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Heliyon 8 (2022) e11651

Contents lists available at ScienceDirect

Heliyon

journal homepage: www.cell.com/heliyon

Research article

Generating binomial coeﬃcients in a row of Pascal’s triangle from

extensions of powers of eleven

Md. Shariful Islam a, Md. Robiul Islam b,∗, Md. Shorif Hossan c, Md. Hasan Kibria a

aDepartment of Mathematics, University of Dhaka, Bangladesh

bDepartment of Computer Science and Engineering, Green University of Bangladesh, Dhaka, Bangladesh

cDepartment of Applied Mathematics, University of Dhaka, Bangladesh

A R T I C L E I N F O A B S T R A C T

Keywords:

Binomial coeﬃcients

Pascal’s triangle

Logarithm

Modular arithmetic

Sir Isaac Newton noticed that the values of the ﬁrst ﬁve rows of Pascal’s triangle are each formed by a power of

11, and claimed that subsequent rows can also be generated by a power of 11. Literally, the claim is not true for

the 5 row and onward. His genius mind might have suggested a deep relation between binomial coeﬃcients

and a power of some integer that resembles the number 11 in some form. In this study, we propose and prove a

general formula to generate the values in any row of Pascal’s triangle from the digits of (1 0⋯0

Θzeros

1). It can be

shown that the numbers in the cells in row of Pascal’s triangle may be achieved from Θ +1 partitions of the

digits of the number (1 0⋯0

Θzeros

1), where Θis a non-negative integer. That is, we may generate the number in

the cells in a row of Pascal’s triangle from a power of 11, 101, 1001, or 10001 and so on. We brieﬂy discuss how

to determine the number of zeros Θin relation to , and then empirically show that the partition really gives

us binomial coeﬃcients for several values of . We provide a formula for Θand prove that the ( +1)

row of

Pascal’s triangle is simply Θ +1 partitions of the digits of (1 0⋯0

Θzeros

1)from the right.

1. Introduction

Algebra is a spacious part of the science of mathematics that provides the opportunity to express mathematical ideas precisely. In algebra, the

binomial expansion and Pascal’s triangle are considered important. Pascal’s triangle is an arrangement of the binomial coeﬃcients and one of the

most known integer models. Though it was named after the French scientist Blaise Pascal, it was studied in ancient India [1, 2], Persia [3, 4], China

[5], Germany, and Italy [6].

In reality, the deﬁnition of the triangle was made centuries ago. In 450 BC, an Indian mathematician named Pingala is said to have introduced

the deﬁnition of this triangle in a Sanskrit poetry book. Chinese mathematicians had the same idea and named the triangle as “Yang Hui’s triangle”.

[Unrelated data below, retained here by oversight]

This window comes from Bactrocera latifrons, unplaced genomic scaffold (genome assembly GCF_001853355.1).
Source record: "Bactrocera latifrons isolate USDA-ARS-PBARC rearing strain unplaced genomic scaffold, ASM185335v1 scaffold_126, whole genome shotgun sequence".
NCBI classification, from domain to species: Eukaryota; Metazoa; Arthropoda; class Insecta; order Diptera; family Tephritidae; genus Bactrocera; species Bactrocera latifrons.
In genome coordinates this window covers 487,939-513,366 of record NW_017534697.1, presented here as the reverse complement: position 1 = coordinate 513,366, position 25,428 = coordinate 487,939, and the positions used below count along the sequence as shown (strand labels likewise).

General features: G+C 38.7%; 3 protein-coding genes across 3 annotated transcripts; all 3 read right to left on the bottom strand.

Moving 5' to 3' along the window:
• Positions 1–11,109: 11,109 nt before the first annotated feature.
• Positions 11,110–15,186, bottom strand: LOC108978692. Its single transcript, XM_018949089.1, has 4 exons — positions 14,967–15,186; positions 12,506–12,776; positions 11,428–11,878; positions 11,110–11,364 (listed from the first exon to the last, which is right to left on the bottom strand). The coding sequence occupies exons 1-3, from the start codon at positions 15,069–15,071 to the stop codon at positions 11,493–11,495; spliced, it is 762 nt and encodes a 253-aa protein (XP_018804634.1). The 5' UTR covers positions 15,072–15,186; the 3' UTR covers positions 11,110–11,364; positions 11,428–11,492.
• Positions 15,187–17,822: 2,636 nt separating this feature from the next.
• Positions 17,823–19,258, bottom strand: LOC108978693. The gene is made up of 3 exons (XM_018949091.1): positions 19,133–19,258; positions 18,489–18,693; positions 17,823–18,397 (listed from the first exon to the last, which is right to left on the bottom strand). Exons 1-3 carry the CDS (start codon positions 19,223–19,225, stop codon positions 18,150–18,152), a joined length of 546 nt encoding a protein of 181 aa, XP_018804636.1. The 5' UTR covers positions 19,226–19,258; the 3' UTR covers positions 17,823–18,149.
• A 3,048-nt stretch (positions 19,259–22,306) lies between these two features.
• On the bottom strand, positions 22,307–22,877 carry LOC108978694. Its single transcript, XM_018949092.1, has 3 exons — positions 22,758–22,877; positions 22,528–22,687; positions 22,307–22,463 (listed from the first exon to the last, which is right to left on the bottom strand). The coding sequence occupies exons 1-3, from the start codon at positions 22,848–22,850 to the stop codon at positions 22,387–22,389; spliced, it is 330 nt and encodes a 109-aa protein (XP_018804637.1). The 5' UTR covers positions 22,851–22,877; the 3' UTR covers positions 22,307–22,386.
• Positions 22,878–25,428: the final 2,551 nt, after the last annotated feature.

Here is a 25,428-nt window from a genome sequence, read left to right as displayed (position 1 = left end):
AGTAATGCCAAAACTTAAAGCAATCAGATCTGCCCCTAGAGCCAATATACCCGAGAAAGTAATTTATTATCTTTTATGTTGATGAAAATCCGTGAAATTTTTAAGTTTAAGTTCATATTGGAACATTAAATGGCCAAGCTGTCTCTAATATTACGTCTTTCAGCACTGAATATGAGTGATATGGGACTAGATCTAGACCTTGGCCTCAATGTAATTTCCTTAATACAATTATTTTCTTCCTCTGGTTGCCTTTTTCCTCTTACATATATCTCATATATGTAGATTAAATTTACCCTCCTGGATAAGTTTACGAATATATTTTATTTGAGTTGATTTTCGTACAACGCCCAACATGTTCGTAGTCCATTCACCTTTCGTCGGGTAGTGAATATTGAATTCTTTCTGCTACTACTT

Later, Persian mathematician Al-Karaji and Persian astronomer-poet Omar Khayyam named the triangle as the “Khayyam triangle”. It also has

multi-dimensional shapes. The three-dimensional shape is referred to as Pascal’s pyramid or Pascal’s tetrahedron, while the other general-shaped

ones are called Pascal’s simpliﬁcations.

Various studies have been conducted in many diﬀerent disciplines about Pascal’s triangle. For the construction of Pascal’s triangle, Sgroi [7]

stated that each line starts with 1 and ends with 1, and this series can be expanded with simple cross-joints. Jansson [8] developed three geometric

forms related to Pascal’s triangle and included examples of each form. Toschi [9] used various permutations to generate new forms of Pascal’s

triangles and generalized them. Duncan and Litwiller [10] addressed the reconstruction of Pascal’s triangle with the individuals. Here they collected

data on the opinions of individuals using qualitative methods, and determined the methods of constructing the Pascal’s triangle in diﬀerent ways

with the attained ﬁndings.

*Corresponding author.

E-mail address: robiul258@gmail.com (Md. Robiul Islam).

https://doi.org/10.1016/j.heliyon.2022.e11651

Received 29 December 2021; Received in revised form 6 July 2022; Accepted 8 November 2022

2405-8440/©2022 The Authors. Published by Elsevier Ltd. This is an open access article under the CC BY license (http://creativecommons.org/licenses/by/4.0/).

Md. Shariful Islam, Md. Robiul Islam, Md. Shorif Hossan et al. Heliyon 8 (2022) e11651

Researchers worked on Pascal’s fascinating characteristics. Using the principle of permutation, Putz [11] designed Pascal Polytope and linked

it to the Fibonacci concept. Houghton [12] gave the concept of the relationship between the successive diﬀerential operations of a function and